Sunday, October 07, 2007

You can't be Sirius

Here's the latest reason why sometime it is difficult to take radio talk show hosts seriously.

When the New York Mets failed to qualify for the playoffs in uproarious fashion, SportsNet New York's Daily News Live program devoted plenty of post-mortems on it. When one of the panelists was asked how that compared to Boston's 1978 collapse, he responded by saying that there's no way he'd ever say anything was worse than the Red Sox loss, because it involved Boston. Scott Ferrell was identified as working on Sirius radio.

Fast forward a few days later to a different show -- same guy is interviewed. Ferrell is asked how the Mets' collapse ranked. He said it was the worst ever.

How's that for insight? Give different answers to the same question. Good going, Scott. Way to put a match to your own credibility.

Thursday, September 27, 2007

Listing in a new direction

A short note on the life of someone who is about to become a co-author of a book:

Rob Ray and I teamed up for a short autobiography -- more of a memoir, even if I don't understand the difference -- that is coming out in November. I've been checking the boards for the past few weeks to see how it looks. Amazon doesn't have the right cover picture up, but the title is right and the price is right (Check it out at

The fun part is that has a best seller list, broken down to great extremes. The book popped up a while ago around #75 on the best seller list for hockey, which was pretty exciting in of itself. Then the other night, it went up and up by the hour, it seemed. It peaked at #10 for hockey and #23 for winter sports books, which isn't bad for a book that isn't due out until mid-November.

Now, there's a scene in the Tom Hanks-directed movie, "That Thing You Do!", when a band comes out with a single and its members hear the song on the radio for the first time. And they start screaming.

That's exactly how I felt when I saw #10. For at hour at least, I had a "best-selling hockey book." I didn't scream, but it would have been worth it.

Hopefully, more thrills are coming in the weeks ahead.

(P.S. It went as high as #2 on the hockey list around the end of September, but soon sunk off the top 100 several days later. Guess we'll actually have to publish a book to keep sales going.)

Tuesday, September 18, 2007

Flash of insight

Sometimes perspective comes when you least expect it.

The other day I was walking around the local supermarket, doing the week's food shopping. Along the way I passed a man in his mid-20's, at least. He was wearing a baseball uniform top of a major league team and a hat of the same team.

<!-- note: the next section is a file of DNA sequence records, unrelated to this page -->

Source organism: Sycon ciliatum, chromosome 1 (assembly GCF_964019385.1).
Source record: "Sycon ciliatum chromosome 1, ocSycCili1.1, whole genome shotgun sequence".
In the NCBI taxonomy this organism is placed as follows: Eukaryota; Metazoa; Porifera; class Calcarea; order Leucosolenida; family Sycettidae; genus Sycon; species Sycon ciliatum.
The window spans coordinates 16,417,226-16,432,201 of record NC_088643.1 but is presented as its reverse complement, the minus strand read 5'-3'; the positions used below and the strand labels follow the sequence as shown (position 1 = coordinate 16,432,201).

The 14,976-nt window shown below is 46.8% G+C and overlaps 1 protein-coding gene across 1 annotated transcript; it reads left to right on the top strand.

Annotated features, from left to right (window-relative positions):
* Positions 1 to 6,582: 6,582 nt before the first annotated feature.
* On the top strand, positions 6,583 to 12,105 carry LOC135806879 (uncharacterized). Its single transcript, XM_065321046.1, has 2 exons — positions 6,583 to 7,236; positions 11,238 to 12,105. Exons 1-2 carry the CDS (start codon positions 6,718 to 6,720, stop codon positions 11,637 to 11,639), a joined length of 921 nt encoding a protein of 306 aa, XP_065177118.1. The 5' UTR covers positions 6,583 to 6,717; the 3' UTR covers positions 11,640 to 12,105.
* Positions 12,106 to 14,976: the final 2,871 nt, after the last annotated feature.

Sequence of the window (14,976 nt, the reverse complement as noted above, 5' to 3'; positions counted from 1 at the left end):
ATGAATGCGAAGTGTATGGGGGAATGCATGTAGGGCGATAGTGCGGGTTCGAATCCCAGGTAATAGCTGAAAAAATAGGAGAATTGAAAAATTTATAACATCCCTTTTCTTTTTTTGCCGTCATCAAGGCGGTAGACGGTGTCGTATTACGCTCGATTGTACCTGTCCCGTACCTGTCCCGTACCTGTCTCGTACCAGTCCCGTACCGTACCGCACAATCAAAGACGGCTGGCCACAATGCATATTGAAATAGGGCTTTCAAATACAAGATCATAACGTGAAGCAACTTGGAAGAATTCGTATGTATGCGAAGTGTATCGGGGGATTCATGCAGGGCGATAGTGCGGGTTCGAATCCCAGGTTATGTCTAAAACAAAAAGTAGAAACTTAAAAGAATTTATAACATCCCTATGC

And the thought struck me: Boy, does that guy look stupid.

Should you really be wearing half of a major league uniform in a market if you are over the age of, say, 12? Is your life that empty? Do you expect the big league to sign you for tomorrow's game, and you don't want to pack?

I've got nothing against the shirts themselves -- they are very appropriate at games, in sports bars, and other sports-related activities. And I've got nothing against baseball caps; I wear one all the time ... except when I'm in my tuxedo.

But for the most part, here's a reminder to keep those shirts in the closet. And the same applies to other sports gear as well. Sports fans have enough trouble with non-fans thinking they need to get a life without that sort of apparel in the supermarket.

Saturday, September 08, 2007

Another note from the late shift...

Here's a story with a rather cruel twist.

When you get home at 1 a.m. from work, it's always fun to see what's on the television dial at that hour. One of the small local stations in town often runs an informercial from Dr. Gene Scott. Dr. Scott usually speaks of some issue of religious significance. A younger woman, Melissa, often is on as well.

I'd usually speed right through that sort of programming, but I have found myself stopping for a look because Dr. Scott often appears to be very sickly. Tonight, I visited the web site,, and took a look around.

There was a surprise waiting for me under his biography. Dr. Scott was born in 1929, and died in 2005. So he passed away more than two years ago. Pastor Melissa Scott is his widow.

There's a moral in there somewhere, probably about me not jumping to conclusions. Because they probably are wrong.